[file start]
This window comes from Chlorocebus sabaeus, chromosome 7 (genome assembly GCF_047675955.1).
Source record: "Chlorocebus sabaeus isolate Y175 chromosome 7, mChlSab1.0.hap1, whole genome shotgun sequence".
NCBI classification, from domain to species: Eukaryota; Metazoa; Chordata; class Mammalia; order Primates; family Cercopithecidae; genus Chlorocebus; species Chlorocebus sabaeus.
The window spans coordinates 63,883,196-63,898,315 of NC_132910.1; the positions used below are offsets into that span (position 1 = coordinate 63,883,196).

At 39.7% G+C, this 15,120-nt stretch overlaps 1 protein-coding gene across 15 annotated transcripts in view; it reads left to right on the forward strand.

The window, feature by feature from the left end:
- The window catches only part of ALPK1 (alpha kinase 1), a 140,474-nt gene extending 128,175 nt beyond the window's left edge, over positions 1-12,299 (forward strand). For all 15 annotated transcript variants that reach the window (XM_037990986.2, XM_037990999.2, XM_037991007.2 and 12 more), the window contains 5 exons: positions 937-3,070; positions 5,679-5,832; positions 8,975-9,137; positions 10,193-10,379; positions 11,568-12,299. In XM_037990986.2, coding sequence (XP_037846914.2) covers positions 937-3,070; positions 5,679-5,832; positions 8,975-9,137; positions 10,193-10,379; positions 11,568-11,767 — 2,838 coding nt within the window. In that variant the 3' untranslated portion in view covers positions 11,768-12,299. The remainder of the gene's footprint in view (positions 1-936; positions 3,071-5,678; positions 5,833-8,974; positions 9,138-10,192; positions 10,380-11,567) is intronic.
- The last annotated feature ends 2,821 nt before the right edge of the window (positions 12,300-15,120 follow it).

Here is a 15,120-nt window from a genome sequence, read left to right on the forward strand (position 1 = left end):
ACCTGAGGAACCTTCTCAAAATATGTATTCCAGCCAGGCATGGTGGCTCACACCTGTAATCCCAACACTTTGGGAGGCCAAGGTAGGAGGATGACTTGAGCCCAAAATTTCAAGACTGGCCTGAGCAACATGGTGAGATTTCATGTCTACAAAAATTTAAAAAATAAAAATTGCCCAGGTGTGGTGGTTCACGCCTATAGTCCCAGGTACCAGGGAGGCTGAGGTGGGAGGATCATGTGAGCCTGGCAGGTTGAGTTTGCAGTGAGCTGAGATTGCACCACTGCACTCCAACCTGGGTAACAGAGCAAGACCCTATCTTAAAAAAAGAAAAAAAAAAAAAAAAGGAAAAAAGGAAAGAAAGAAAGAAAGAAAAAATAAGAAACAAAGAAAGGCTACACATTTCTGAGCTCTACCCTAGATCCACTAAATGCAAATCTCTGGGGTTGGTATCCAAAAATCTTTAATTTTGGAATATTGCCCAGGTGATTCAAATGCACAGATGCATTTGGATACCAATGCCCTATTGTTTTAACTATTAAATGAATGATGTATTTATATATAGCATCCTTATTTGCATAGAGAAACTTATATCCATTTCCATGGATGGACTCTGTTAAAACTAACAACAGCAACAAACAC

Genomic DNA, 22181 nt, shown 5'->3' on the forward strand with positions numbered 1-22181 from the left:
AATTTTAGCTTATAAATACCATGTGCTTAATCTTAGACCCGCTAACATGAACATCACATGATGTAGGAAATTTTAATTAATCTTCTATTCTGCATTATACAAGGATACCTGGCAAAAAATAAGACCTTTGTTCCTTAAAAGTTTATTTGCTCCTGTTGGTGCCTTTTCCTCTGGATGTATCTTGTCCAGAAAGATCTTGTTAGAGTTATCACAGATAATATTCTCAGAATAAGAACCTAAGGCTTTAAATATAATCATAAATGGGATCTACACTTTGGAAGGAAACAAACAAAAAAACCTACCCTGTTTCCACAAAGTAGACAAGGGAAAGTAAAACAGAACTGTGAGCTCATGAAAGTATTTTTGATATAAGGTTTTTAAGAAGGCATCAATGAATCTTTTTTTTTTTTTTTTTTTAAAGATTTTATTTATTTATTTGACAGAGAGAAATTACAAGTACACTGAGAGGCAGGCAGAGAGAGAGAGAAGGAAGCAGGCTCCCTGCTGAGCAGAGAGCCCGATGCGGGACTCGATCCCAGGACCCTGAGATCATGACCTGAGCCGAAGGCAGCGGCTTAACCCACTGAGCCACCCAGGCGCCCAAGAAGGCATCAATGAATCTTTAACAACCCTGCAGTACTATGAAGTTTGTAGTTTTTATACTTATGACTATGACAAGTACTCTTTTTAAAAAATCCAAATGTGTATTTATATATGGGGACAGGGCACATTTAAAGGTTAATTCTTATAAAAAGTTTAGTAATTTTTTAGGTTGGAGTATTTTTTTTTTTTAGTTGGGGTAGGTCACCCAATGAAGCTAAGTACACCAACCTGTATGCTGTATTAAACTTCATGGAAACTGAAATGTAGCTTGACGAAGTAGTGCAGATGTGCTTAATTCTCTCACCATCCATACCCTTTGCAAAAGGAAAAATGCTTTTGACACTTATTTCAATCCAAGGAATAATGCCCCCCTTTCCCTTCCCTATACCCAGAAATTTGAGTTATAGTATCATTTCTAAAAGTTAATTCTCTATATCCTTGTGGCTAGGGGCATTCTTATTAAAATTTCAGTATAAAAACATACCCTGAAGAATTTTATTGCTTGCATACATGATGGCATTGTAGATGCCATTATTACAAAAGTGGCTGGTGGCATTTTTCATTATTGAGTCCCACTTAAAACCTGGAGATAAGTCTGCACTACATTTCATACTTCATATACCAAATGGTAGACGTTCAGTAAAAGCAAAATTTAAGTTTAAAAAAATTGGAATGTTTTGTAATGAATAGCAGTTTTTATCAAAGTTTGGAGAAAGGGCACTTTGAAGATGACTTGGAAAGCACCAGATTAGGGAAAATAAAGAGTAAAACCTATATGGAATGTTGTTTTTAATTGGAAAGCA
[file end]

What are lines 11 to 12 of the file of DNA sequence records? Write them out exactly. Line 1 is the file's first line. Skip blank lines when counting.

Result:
Genomic DNA, 22181 nt, shown 5'->3' on the forward strand with positions numbered 1-22181 from the left:
AATTTTAGCTTATAAATACCATGTGCTTAATCTTAGACCCGCTAACATGAACATCACATGATGTAGGAAATTTTAATTAATCTTCTATTCTGCATTATACAAGGATACCTGGCAAAAAATAAGACCTTTGTTCCTTAAAAGTTTATTTGCTCCTGTTGGTGCCTTTTCCTCTGGATGTATCTTGTCCAGAAAGATCTTGTTAGAGTTATCACAGATAATATTCTCAGAATAAGAACCTAAGGCTTTAAATATAATCATAAATGGGATCTACACTTTGGAAGGAAACAAACAAAAAAACCTACCCTGTTTCCACAAAGTAGACAAGGGAAAGTAAAACAGAACTGTGAGCTCATGAAAGTATTTTTGATATAAGGTTTTTAAGAAGGCATCAATGAATCTTTTTTTTTTTTTTTTTTTAAAGATTTTATTTATTTATTTGACAGAGAGAAATTACAAGTACACTGAGAGGCAGGCAGAGAGAGAGAGAAGGAAGCAGGCTCCCTGCTGAGCAGAGAGCCCGATGCGGGACTCGATCCCAGGACCCTGAGATCATGACCTGAGCCGAAGGCAGCGGCTTAACCCACTGAGCCACCCAGGCGCCCAAGAAGGCATCAATGAATCTTTAACAACCCTGCAGTACTATGAAGTTTGTAGTTTTTATACTTATGACTATGACAAGTACTCTTTTTAAAAAATCCAAATGTGTATTTATATATGGGGACAGGGCACATTTAAAGGTTAATTCTTATAAAAAGTTTAGTAATTTTTTAGGTTGGAGTATTTTTTTTTTTTAGTTGGGGTAGGTCACCCAATGAAGCTAAGTACACCAACCTGTATGCTGTATTAAACTTCATGGAAACTGAAATGTAGCTTGACGAAGTAGTGCAGATGTGCTTAATTCTCTCACCATCCATACCCTTTGCAAAAGGAAAAATGCTTTTGACACTTATTTCAATCCAAGGAATAATGCCCCCCTTTCCCTTCCCTATACCCAGAAATTTGAGTTATAGTATCATTTCTAAAAGTTAATTCTCTATATCCTTGTGGCTAGGGGCATTCTTATTAAAATTTCAGTATAAAAACATACCCTGAAGAATTTTATTGCTTGCATACATGATGGCATTGTAGATGCCATTATTACAAAAGTGGCTGGTGGCATTTTTCATTATTGAGTCCCACTTAAAACCTGGAGATAAGTCTGCACTACATTTCATACTTCATATACCAAATGGTAGACGTTCAGTAAAAGCAAAATTTAAGTTTAAAAAAATTGGAATGTTTTGTAATGAATAGCAGTTTTTATCAAAGTTTGGAGAAAGGGCACTTTGAAGATGACTTGGAAAGCACCAGATTAGGGAAAATAAAGAGTAAAACCTATATGGAATGTTGTTTTTAATTGGAAAGCA